Specifically, the report released Monday night:
- Recommends that Gunston Hall employees seek official state channels for potential grievance issues with coworkers and managers
- Asks that the new director take conflict management and grievance training, and that he/she will receive "360-degree" evaluations
- Calls for the creation of an Education Advisory Committee to oversee the program's mission and progress. The Committee would be comprised of representatives of the Board of Regents, the State Secretary of Education, the newly hired Director of Educational Programming, an archeologist and officials from local middle and high schools
- Supports the replacement of the Board of Advisors with a General Advisory Committee, which would include representation by a marketing or communications specialist
- Recommends coordination between the Commonwealth and the Regents in their respective long-range planning documents for the plantation
- Recommends communications initiatives, like hiring a marketing staffer, the online publication of a periodic newsletter and an increased social media presence
- Asks for a professional marketing study to improve the branding of Gunston Hall and for outlined visitation goals
General Assemby Actions
During this year's General Assembly session, Gunston Hall First Regent Wylie Raab made a number of concessions in a letter to the Virginia Secretary of Education, including filling the vacant education coordinator position.
Also in the letter:
- A staffer on behalf of the Education Secretary would be invited to meetings with the Board of Regents
- Input from the Secretary's office will be welcomed in the annual review of the director.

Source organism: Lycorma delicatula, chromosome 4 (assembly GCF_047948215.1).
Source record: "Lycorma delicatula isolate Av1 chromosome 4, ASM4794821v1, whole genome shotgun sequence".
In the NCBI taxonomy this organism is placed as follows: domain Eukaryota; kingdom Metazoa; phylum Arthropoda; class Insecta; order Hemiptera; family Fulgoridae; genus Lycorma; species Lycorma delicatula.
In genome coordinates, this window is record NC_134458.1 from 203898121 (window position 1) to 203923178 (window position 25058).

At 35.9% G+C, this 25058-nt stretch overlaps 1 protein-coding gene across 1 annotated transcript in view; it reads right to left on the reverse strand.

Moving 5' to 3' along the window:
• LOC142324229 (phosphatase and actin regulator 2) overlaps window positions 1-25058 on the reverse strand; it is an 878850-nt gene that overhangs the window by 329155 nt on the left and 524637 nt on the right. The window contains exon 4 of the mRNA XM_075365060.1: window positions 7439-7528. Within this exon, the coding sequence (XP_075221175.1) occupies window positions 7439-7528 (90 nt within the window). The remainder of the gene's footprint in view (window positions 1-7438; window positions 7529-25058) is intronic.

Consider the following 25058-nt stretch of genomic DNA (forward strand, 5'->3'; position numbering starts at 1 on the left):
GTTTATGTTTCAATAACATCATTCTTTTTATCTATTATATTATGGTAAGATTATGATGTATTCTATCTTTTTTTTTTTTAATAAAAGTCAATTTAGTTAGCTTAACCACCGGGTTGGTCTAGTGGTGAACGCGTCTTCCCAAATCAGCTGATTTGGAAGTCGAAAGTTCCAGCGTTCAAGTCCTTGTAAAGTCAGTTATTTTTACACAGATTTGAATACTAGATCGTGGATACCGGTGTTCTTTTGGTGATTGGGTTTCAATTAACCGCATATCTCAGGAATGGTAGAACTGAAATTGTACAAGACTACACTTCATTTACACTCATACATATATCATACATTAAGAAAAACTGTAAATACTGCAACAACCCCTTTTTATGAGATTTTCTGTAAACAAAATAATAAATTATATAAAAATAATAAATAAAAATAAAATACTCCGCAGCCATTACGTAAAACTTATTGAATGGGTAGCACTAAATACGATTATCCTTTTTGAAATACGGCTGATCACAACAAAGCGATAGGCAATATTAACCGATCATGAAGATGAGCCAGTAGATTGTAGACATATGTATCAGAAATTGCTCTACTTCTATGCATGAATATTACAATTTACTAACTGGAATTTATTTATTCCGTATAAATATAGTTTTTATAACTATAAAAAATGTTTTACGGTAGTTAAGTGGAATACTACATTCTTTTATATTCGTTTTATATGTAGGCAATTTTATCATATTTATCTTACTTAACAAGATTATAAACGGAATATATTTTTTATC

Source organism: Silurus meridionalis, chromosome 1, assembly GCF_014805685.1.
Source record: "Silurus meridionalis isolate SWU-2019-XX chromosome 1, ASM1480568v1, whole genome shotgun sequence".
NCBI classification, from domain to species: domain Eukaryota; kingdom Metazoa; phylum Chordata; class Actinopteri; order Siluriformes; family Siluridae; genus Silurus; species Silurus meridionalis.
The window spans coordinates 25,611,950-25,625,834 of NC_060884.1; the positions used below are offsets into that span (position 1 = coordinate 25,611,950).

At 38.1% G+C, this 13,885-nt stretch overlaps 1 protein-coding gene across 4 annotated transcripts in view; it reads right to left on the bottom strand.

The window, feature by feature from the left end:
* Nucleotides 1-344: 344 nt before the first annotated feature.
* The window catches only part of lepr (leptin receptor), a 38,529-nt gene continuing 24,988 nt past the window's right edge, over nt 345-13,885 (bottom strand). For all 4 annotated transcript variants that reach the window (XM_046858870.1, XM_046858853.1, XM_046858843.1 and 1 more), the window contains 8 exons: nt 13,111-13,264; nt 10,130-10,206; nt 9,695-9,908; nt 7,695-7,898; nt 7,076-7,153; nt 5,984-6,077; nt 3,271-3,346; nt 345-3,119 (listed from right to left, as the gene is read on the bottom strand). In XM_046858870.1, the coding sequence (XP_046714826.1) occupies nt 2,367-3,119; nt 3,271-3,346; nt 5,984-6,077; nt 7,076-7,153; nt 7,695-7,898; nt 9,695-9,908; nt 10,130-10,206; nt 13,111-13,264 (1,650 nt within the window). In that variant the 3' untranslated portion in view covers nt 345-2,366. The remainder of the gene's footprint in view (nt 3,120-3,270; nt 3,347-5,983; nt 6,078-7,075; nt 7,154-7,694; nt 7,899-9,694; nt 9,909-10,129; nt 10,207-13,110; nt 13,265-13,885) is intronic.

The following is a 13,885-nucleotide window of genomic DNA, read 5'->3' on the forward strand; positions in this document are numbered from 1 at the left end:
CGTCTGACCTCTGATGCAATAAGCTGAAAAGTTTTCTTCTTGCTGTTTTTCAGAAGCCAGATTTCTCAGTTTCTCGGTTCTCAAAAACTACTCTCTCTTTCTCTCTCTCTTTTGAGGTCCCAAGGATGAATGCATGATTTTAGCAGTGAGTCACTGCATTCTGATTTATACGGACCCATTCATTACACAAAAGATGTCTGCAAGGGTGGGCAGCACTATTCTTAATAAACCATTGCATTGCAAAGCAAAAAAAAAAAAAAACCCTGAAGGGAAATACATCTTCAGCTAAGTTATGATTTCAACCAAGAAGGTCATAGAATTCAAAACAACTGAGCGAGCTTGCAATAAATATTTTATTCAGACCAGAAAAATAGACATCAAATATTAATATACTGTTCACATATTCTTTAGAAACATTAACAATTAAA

Del. Dave Albo (R-42) and Sen. Toddy Puller (D-36) introduced bills in this year's session to reconfigure the scope of power possessed by the Board of Regents. Albo retracted his bill when, as a conciliatory effort, the Regents agreed to refill the vacant education coordinator position.
"The Board of Regents have proven that they want to work with the community," Albo said in a previous interview with Patch. "I'm not celebrating that Reese is gone. He's really good at preserving antiquities; he did that very well. He just didn't get along with the neighborhood too well, and you certainly need those skills for that job."
The education coordinator position will not be filled until a new director is hired.
Expansions on the Horizon
"We're also going to be expanding the visitor's center by next spring and there are some beautiful items in the collection like Mason family portraits, furniture and other objects that we should showcase," said Whatford. "I'd also like to eventually see more information regarding the Mason slaves and we have names and information on how they played a role at Gunston Hall."
Many are elated over recent developments. "We're just so excited over the turn of events here," said Jim Dillard, a former Virginia state delegate and member of the Gunston Hall Board of Advisors. "We just see this now as a whole new beginning and we're happy that the Board of Visitors is playing a major role and will continue to protect the interests of the state."
Susan Blankenship is the development program coordinator at Gunston Hall. "We feel like we're more a part of the decision-making process," she said. "We have staff meetings and he (Whatford) visits us to talk and he knows and cares about what's going on. We do feel heard. It's a very positive time here and we're still restructuring."
Whatford wants to shift the closing hours of the grounds during the spring and summer from 6 p.m. to 8 p.m. "And we want it to be a soft closing. We're not going to kick you out if you're finishing up a picnic with your family."
Whatford's favorite time at Gunston Hall is as the duty night officer. He lights up a Hoya de Monterrey cigar for the patrol. "The best is seeing the grounds and the view of the house at sunset, and then, later, the sunrise," he said. "You can actually hear the turkeys gobbling in the woods. That's my favorite time."